How to Import Pictures to iPhoto in iLife ’11
Importing pictures to iPhoto (one of the multimedia software tools in iLife ’11) is easy. You can import pictures to iPhoto from several sources: hard drive; digital camera; iPad, iPhone, or iPod touch; memory card readers; photo services; and even scanned image files.
After you import your pictures,your photographs appear in the iLife iPhoto library ready for browsing, editing, printing, archiving, or whatever else you want to do.
Importing picture files from your hard drive to iPhoto
If you already have picture files on your hard drive (such as scanned images or files from a digital photo service), you can drag the files directly over the Viewer pane of the iPhoto window after starting iPhoto to add them to your iPhoto library. You can also drag an entire folder of picture files, or even a folder that contains folders of picture files.
Don’t want to drag? Choose File→Import to Library, browse your hard drive to select the folder or files you want to import, and then click the Import button.
Importing from a digital camera, iPad, iPhone, or iPod touch to iPhoto
After snapping photos, capturing screen shots, saving images from the Web, or recording video clips, you can connect an iPhone, an iPod touch, an iPad, or a digital camera to your Mac to import them into iPhoto automatically.
Connect the device to the Mac.
Click the iPhoto icon to start iPhoto (if it hasn’t already started).
After you connect and power on a digital camera or connect an iPad, iPhone, or iPod touch, iPhoto comes alive if photos are on the device.
(Optional) Click inside the Event Name field to add the event title for the imported pictures.
(Optional) Click to deselect the Split Events option at the bottom of the Viewer pane to combine the pictures into one event.
Click the Import All button to import all pictures, or select thumbnails of pictures to import, and click the Import Selected button.
Click Delete Photos to delete the photos in your camera, iPhone, or iPod touch.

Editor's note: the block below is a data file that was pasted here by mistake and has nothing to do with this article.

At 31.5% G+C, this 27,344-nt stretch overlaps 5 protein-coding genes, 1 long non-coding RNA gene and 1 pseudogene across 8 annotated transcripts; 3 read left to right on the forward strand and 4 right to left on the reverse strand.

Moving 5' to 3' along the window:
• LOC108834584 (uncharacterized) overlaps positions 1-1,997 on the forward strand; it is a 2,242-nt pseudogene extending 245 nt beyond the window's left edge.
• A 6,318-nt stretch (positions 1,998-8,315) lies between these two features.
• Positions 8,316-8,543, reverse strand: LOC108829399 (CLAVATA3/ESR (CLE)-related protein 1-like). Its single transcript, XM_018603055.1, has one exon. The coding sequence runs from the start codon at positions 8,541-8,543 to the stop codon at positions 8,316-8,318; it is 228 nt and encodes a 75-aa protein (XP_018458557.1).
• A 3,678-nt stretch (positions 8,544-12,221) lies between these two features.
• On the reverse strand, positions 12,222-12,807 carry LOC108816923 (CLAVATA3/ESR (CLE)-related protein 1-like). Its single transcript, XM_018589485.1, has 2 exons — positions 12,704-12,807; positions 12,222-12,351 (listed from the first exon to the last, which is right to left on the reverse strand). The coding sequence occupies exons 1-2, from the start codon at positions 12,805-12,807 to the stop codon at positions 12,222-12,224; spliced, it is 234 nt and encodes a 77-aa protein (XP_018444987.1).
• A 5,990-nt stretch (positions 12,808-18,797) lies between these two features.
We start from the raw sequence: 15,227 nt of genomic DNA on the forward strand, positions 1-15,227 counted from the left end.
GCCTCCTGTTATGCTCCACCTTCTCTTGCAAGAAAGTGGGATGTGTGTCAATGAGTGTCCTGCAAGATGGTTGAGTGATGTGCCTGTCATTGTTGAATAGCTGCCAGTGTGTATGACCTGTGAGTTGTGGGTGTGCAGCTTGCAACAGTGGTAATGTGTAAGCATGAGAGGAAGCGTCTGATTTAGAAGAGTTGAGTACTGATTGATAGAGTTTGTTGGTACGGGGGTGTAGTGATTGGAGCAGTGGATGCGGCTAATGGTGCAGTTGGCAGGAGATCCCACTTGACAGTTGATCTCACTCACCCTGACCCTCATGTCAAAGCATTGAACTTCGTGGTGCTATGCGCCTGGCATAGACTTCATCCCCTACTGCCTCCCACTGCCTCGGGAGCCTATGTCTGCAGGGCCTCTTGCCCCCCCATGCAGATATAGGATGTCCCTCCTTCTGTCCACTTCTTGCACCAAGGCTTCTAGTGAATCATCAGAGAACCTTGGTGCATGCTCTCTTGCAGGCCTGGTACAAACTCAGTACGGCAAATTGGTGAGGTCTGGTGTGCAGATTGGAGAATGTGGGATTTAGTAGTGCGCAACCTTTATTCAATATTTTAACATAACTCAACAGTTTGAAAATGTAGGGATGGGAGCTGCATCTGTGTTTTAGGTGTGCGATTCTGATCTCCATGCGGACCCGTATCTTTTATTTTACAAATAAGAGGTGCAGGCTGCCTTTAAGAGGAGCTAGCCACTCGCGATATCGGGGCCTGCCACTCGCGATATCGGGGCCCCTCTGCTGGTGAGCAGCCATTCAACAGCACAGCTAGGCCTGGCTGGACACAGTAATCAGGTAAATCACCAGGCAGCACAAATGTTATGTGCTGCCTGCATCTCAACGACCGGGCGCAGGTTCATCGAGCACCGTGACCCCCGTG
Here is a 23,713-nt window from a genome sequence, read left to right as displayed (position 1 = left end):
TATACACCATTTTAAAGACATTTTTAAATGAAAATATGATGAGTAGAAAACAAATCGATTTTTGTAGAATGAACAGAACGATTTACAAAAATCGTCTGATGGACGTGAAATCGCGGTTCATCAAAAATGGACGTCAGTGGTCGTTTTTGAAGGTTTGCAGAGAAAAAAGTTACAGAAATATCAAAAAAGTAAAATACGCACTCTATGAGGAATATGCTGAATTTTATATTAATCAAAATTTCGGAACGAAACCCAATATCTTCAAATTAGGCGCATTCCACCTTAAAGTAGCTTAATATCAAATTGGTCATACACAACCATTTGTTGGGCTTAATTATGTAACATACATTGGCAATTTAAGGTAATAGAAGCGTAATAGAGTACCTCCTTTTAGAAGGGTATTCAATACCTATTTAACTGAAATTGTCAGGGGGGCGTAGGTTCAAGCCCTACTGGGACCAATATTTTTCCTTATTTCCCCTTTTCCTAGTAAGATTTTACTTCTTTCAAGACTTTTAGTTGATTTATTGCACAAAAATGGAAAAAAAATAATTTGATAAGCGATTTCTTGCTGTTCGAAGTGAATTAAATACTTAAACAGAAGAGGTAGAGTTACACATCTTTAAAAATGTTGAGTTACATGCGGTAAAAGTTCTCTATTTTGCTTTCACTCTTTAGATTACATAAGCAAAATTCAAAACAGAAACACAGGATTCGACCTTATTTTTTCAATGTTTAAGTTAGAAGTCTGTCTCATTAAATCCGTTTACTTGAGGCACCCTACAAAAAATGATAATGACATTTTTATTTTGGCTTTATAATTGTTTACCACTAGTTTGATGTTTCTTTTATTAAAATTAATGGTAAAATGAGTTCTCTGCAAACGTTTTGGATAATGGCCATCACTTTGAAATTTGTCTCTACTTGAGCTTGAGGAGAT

Right-click (Control-click) the camera, iPad, iPhone, or iPod touch in the Source pane and choose Unmount before disconnecting the device from your computer.
The photos from the device are imported into the iPhoto library. You can see them by selecting Last Import in the Source pane.
Importing from memory card readers to iPhoto
To import photos from a card reader, connect the card reader to your Mac. Standard USB cables generally work with card readers, so either end of the cable can be plugged into the card reader and the computer. Then insert a memory card — iPhoto doesn’t sense the memory card reader until a card is inserted. iPhoto imports photos from a card reader just as it does from a camera, using basically the same steps.
Importing files from a photo service to iPhoto
Most photo services offer photos on CDs or DVDs, which can be mailed to you or picked up at your convenience. Typically, the service offers either the Kodak Picture CD or Photo CD format. After inserting the CD or DVD into your computer, you can drag the entire CD or DVD, or open the CDs or DVDs just like hard drives and drag files or folders, directly to the iPhoto window.
Importing scanned image files to iPhoto
A scanner optically scans a photographic print, slide, or negative, and creates a digital image. Most modern scanners can be controlled directly by a Mac using the Image Capture application.
If your scanner works with OS X, you can use the Image Capture application, located in the Applications folder, to scan photos:
Open Image Capture and click the Full Screen button to see the whole image.
Use the selection tool in the toolbar to zoom in and define the image scan area.
When you’re satisfied with the results, click the Scan button to create a TIFF file and save the file on your hard drive.